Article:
Daniel Berrigan has never lost his wit despite his hard conscience, which is hardest on himself, and his focused eye, which looks bleakly at the war footing of America. He reports that when a Jesuit colleague hied off to a $1,000-a-month seminar, a friend remarked: "If this is the vow of poverty, bring on the chastity."

I have never known Berrigan not to be good-humored, whether we were talking in his communal apartment in the Bronx or spending the morning outside the Pentagon, where the planners of military violence, marching in to work, shout at Berrigan that it's time he got a job.

Berrigan does have a job. It's on graphic and splendid display here, a collection of what he calls "mere notes describing an unfinished way." He earns his living as a teacher and writer, and as yet, unlike Billy Graham, Jerry Falwell and other bejargoned reverends on the holy dole, he has issued no appeals for money to keep himself going. The notes he offers in this book are not mere at all, at least not in the large invitation they provide to look into the mind and soul of one of the earth's authentic peacemakers.

This is nothing but my opinion about Berrigan, one that is hotly disputed by many of his fellow Jesuits who believe that the order should have booted him out long ago, and by others who see him as a publicity seeker or -- the worst put-down of all -- a '60s holdover. If he is guilty of either of these cultural sins -- though we are willing to tolerate, even cheer, any number of national characters who live by the press release or exult in the past -- it doesn't show here.

In this journal of his current thoughts and his recollections of the past 20 years, Berrigan describes the global reality and then asks the only question about it worth discussing: "There are refugees, hostages, prisoners of conscience everywhere in the world, their numbers multiplied beyond counting. Refugees fleeing crimes, war, disruption of lives. Hostages, captives of violent regimes, women and children paying the price of their service to imperial malpractice. And prisoners in every pocket of the globe, dying in gulags and ghettoes, hauled before kangaroo courts, under torture and duress of every kind.

"These are the ones to attend to . . . Meantime, what are we to do, who are at large (though ourselves hostage to nuclear terror)? The question arose time and again during the Vietnam years. It will never cease to arise in our lifetime. To me, the question gives shape and form, even coherence, to life itself. What indeed are we to do with our lives in such mad times?"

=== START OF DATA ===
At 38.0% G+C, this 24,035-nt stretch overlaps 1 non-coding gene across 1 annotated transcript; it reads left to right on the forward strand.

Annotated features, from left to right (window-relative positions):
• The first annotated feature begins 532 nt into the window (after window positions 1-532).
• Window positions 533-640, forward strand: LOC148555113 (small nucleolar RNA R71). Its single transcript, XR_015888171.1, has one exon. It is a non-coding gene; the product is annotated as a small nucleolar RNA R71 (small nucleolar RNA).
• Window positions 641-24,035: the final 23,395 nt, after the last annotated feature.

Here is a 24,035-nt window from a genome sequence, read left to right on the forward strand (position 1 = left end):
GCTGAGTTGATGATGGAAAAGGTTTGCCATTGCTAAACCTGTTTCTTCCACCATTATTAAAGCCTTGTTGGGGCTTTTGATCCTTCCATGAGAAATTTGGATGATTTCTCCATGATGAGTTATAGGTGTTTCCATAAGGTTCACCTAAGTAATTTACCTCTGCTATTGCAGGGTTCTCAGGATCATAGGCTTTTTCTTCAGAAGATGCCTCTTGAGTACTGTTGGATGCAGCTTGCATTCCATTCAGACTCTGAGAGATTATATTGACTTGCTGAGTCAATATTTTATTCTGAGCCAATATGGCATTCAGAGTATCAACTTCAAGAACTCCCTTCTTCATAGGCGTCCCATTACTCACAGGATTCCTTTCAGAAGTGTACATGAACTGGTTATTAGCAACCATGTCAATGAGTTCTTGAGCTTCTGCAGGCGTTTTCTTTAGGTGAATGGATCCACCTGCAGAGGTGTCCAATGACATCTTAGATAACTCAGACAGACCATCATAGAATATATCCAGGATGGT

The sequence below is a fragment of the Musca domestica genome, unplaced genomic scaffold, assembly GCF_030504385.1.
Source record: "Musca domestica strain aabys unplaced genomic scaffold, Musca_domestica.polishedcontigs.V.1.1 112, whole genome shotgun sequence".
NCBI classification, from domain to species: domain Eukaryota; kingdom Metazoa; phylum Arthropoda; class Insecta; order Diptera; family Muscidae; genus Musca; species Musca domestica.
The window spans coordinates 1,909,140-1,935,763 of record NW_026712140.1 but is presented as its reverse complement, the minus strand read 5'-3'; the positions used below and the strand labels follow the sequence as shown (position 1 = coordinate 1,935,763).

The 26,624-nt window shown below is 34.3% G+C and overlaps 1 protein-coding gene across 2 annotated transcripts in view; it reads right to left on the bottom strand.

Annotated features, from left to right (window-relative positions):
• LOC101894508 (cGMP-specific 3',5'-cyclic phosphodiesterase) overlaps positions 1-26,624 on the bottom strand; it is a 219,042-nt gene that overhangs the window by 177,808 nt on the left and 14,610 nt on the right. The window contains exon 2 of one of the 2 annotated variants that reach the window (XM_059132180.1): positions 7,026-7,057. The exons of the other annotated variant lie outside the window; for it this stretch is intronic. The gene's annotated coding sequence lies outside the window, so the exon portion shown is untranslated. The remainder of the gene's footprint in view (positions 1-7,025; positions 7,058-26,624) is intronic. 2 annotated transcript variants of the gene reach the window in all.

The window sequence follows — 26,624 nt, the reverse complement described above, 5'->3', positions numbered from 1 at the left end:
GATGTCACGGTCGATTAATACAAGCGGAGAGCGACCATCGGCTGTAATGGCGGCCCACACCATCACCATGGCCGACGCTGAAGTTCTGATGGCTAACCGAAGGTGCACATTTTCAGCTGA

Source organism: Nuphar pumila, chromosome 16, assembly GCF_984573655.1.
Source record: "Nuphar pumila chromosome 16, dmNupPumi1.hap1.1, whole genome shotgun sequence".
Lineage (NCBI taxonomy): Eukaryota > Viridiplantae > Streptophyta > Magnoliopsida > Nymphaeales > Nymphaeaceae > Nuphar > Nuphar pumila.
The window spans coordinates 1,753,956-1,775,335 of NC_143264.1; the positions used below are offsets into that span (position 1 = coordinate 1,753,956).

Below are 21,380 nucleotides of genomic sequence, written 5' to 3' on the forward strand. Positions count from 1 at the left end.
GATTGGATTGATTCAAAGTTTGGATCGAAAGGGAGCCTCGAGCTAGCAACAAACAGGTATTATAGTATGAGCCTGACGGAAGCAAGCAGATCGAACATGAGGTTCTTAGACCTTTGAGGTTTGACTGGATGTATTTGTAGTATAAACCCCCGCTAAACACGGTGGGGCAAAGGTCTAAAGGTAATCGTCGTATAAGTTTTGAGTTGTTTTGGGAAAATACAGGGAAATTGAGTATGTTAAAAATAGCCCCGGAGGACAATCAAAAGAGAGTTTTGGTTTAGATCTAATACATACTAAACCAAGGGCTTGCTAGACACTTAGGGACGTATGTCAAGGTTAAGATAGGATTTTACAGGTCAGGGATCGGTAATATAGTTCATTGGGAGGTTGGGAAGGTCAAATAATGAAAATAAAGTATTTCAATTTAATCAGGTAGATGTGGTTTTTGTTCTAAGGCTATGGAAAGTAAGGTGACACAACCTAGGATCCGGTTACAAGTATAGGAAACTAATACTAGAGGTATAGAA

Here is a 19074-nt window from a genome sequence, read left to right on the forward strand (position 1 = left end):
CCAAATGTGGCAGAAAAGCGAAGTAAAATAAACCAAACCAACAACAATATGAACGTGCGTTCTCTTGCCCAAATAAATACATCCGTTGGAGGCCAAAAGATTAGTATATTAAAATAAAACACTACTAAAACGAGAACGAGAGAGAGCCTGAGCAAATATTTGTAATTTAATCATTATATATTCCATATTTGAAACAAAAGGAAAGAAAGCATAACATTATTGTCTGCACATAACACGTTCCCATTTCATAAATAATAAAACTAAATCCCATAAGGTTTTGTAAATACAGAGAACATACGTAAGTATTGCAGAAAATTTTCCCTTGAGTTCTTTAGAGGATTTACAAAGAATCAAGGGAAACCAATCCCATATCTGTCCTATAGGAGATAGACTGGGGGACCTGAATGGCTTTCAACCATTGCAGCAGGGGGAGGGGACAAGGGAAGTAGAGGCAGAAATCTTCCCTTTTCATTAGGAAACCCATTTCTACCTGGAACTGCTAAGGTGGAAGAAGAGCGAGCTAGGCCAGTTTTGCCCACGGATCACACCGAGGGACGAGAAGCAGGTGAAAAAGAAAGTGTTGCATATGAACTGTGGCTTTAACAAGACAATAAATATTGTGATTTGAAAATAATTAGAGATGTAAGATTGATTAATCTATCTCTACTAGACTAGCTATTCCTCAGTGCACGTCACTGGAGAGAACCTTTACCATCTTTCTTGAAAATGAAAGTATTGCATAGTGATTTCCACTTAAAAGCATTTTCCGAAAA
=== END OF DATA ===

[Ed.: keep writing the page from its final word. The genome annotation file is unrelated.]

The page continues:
Berrigan's personal answer -- which he shares without preaching -- is to travel in "the direction of modest possibilities." He writes of his work in a cancer ward in New York City, of befriending some workers striking at a university for fair wages, of teaching in the Bronx, of being arrested at a Lockheed plant, of his time in the Danbury prison, of his alliance in the works of peace with his brother, Philip.

Above all, the last: "We continue to offer a serious religious resistance to war making, American style. We have been at this task for some 15 years or more, always in conjunction with a discipline of prayer and sacrament . . . The American ethos swamps the gospel and rides it under like a great tide a low dwelling. We put at a distance the question of violence, and therefore the question of nonviolence . . . Meantime, a violent church and its craven leadership is quite prepared to bless and push another military outrage."

If that sounds strident, it is only because the church has few Amoses or Jeremiahs. Tough talk is out. The buddy system rules: The state coddles the church with tax exemptions and the church prays over the state and blesses its wars. When a Berrigan shows up, like Amos in full wrath against the rich Jews of northern Israel, he is condemned by the inquisitors, whether elected or ordained. He is sent to Danbury for three to five, and if he does it again, three to 10 in a Pennsylvania prison.

If he were just another huffer and puffer on the radical left -- as so many of them turn out to be, from Eldridge Cleaver to Abbie Hoffman -- Berrigan would have no claim on anyone's attention. But he has paid in full for his beliefs: jail, obedience to his priestly vocation, availability to society's forgotten, and a willingness to work hard at producing writing that is both spare and metaphorically rich.

At times, though, he is unduly harsh on his fellow Jesuits. Razor-like, he cuts into them for being "masters of invention. They come out of the culture, they know how to take its pulse, try its winds and trim their sails . . . We're not running the Little Brothers of Jesus, we're not running the Catholic Worker. Manifestly. We're running Georgetown University, the School of Foreign Service, we're a nursery for the State Department . . . The Shah of Iran, Kissinger, are good dollar connections."

This is unfair. For sure, plenty of Jesuits are sycophants to the powerful and rich, and more than a few are mired in deep ruts. But what about Jesuits like Horace McKenna, Richard McSorley, Peter Henriot and Phil Land, to name a few in Washington. These are men of risk, conviction and service. Elsewhere in the world -- Central America, the Philippines -- Jesuits are being martyred for siding with the poor. Berrigan offends brotherliness by lambasting the Jesuits as though the order contains only sail-trimmers.

A tension runs through these pages. Berrigan is a citizen of fire. He writes with heat. He burns with hope. The latter was one of the virtues they taught him in the Jesuit novitiate, and which, church and state notwithstanding, he hasn't forgotten.